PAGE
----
The County Commission could decide how carefully sorted the materials would be. Meticulously sorted materials fetch higher prices.

Idea has support

The proposed recycling program has support from some county residents. Schmidt said he was surprised at the number of county residents who advocated starting a recycling program.

Margaret Wilson, of Marion, recycles on her own. She pays Stutzman Refuse Disposal $5 per month for picking up her recycling once a month.

“By the time the truck comes around once a month, our garage is full,” Wilson said.

In contrast, Wilson only puts a bag of garbage out for collection by the city about once every two months.

Wilson said she would like to see a countywide curbside recycling program, but she would happily take her recyclables to the transfer station.

Eileen Sieger, of rural Marion, also has monthly roadside pickup. Like Wilson, she said she would drop off recyclables at the transfer station if it were an option. She takes garbage to the transfer station already, so it wouldn’t be a burden, she said.

Curbside pickup is the most convenient solution, Sieger said, but she doesn’t think it would be feasible for a countywide program.

“People think, ‘What can one person do?’ but it has to start somewhere,” Sieger said. It just takes a change in people’s habits.

Commission Chairman Dan Holub supports the proposed system.

The county could divert a lot of waste from landfills without even looking at household waste. Government offices, schools, and businesses generate enough trash to justify a program, he said.

“I just don’t see where we’re out anything for trying,” Holub said.

Commissioner Bob Hein thinks a recycling program is feasible, but it would be important to inform residents about a program.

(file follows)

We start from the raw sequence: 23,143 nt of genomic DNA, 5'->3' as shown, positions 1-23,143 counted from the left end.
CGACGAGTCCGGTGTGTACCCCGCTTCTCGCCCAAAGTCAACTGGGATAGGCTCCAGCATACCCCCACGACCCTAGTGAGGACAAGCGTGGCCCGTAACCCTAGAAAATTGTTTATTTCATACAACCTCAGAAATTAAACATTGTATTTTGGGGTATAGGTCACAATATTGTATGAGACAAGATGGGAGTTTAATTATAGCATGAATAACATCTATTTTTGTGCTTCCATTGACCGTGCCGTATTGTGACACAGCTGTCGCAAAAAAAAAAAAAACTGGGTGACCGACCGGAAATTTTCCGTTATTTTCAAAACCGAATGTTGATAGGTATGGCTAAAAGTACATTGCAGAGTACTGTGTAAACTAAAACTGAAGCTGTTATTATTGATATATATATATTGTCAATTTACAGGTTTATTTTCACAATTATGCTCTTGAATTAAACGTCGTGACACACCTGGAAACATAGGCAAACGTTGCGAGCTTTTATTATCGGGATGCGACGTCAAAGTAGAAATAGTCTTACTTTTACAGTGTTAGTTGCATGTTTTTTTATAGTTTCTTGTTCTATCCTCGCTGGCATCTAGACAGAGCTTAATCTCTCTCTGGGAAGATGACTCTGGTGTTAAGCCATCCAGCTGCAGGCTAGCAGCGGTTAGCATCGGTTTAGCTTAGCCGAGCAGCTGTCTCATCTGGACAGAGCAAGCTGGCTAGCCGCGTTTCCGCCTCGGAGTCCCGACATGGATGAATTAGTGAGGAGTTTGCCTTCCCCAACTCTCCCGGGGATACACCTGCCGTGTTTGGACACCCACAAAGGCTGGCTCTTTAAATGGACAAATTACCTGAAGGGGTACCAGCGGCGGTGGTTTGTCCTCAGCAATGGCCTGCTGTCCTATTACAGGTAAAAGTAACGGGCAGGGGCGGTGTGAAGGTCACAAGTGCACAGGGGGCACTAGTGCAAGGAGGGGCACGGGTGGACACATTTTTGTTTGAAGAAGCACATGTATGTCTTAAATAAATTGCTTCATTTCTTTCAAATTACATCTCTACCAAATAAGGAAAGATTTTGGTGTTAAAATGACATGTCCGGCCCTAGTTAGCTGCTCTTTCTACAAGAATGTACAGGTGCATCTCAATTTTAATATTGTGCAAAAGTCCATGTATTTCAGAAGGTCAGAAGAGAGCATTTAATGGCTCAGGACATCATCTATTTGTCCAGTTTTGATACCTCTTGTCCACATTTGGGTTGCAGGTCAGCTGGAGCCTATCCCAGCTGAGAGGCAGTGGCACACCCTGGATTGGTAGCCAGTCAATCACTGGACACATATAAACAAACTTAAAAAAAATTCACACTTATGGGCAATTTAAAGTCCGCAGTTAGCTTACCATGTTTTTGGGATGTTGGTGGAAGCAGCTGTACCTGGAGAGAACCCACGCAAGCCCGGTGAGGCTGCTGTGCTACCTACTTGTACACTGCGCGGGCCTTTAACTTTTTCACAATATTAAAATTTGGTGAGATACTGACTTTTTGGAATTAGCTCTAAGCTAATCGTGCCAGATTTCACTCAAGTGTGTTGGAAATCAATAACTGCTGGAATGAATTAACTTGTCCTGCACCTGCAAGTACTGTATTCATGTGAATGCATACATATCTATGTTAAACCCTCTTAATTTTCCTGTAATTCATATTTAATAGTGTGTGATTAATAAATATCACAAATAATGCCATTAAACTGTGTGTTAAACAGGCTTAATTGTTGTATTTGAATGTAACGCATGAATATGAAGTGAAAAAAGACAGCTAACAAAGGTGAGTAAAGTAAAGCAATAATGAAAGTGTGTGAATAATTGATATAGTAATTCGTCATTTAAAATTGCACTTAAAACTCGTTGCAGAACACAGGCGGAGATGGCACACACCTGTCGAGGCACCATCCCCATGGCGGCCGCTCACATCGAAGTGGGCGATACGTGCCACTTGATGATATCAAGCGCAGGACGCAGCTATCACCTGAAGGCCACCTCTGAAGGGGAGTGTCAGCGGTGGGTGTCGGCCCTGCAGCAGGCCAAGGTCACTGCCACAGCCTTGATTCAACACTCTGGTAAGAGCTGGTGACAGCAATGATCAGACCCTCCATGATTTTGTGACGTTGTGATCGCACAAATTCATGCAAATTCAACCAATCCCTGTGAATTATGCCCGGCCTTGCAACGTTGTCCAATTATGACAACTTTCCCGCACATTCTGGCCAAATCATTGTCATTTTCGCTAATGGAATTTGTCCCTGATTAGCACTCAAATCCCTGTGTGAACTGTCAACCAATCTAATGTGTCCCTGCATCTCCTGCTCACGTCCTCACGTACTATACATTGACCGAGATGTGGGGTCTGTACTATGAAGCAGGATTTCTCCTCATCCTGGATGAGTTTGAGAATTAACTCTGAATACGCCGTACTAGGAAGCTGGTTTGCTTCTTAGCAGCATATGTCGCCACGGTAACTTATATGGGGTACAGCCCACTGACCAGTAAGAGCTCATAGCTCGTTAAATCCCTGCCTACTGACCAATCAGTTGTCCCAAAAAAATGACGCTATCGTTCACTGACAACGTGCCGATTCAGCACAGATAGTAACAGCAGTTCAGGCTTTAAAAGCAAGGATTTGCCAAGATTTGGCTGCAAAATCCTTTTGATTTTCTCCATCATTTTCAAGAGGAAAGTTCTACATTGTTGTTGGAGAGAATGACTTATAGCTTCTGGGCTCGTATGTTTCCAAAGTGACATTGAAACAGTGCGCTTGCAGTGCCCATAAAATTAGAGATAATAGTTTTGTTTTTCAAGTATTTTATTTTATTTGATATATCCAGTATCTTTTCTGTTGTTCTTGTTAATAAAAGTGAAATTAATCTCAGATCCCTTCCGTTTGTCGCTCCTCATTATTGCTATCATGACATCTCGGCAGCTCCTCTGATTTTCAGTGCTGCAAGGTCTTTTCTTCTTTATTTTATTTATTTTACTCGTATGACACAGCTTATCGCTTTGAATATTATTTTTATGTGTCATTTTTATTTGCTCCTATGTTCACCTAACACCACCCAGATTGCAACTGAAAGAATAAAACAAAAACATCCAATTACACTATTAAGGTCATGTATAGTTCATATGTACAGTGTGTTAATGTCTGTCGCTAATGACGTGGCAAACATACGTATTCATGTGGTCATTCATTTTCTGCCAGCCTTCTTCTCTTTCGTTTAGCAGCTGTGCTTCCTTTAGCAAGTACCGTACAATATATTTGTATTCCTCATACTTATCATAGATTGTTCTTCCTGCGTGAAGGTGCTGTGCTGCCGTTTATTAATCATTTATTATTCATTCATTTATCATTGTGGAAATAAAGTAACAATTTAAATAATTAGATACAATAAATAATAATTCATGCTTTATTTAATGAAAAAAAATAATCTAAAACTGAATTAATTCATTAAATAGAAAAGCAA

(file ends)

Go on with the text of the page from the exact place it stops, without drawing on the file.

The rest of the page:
“I think it will work, but it will take some time,” Hein said.

Dallke said he thinks recycling is the right thing to do, but he wants to make sure a program would work.

Before Peabody started curbside pickup, it tried an unsupervised dropoff, he said.

People abused the system, throwing trash with recyclables and not sorting recyclables, Dallke said.

He likes Peabody’s pickup program and thinks Hillsboro and Marion could adopt a similar program.

Dallke said his foremost concern is reducing the cost to Marion County taxpayers. He would want to know how much the county spent per ton to recycle after one year. If it cost more to recycle than send waste to a landfill, the county would need to consider other options, including ending recycling.

Mandatory system unlikely

Newton is happy with its mandatory recycling program, said Newton Street and Sanitation Superintendent Randy Jackson.

Newton has curbside recycling, and refuse collectors watch for program violations. They leave notices for noncompliance, instructing people how to meet the program requirements.

The city only takes serious action for flagrant and repeated violations, Jackson said. The program diverts more than 20 percent of the city’s waste to be recycled.

As successful as Newton’s program is, mandatory recycling in Marion County is unlikely. It would be difficult to enforce standards in the many rural areas of the county.

Holub said he would oppose any effort to make recycling mandatory.

Last modified Jan. 21, 2009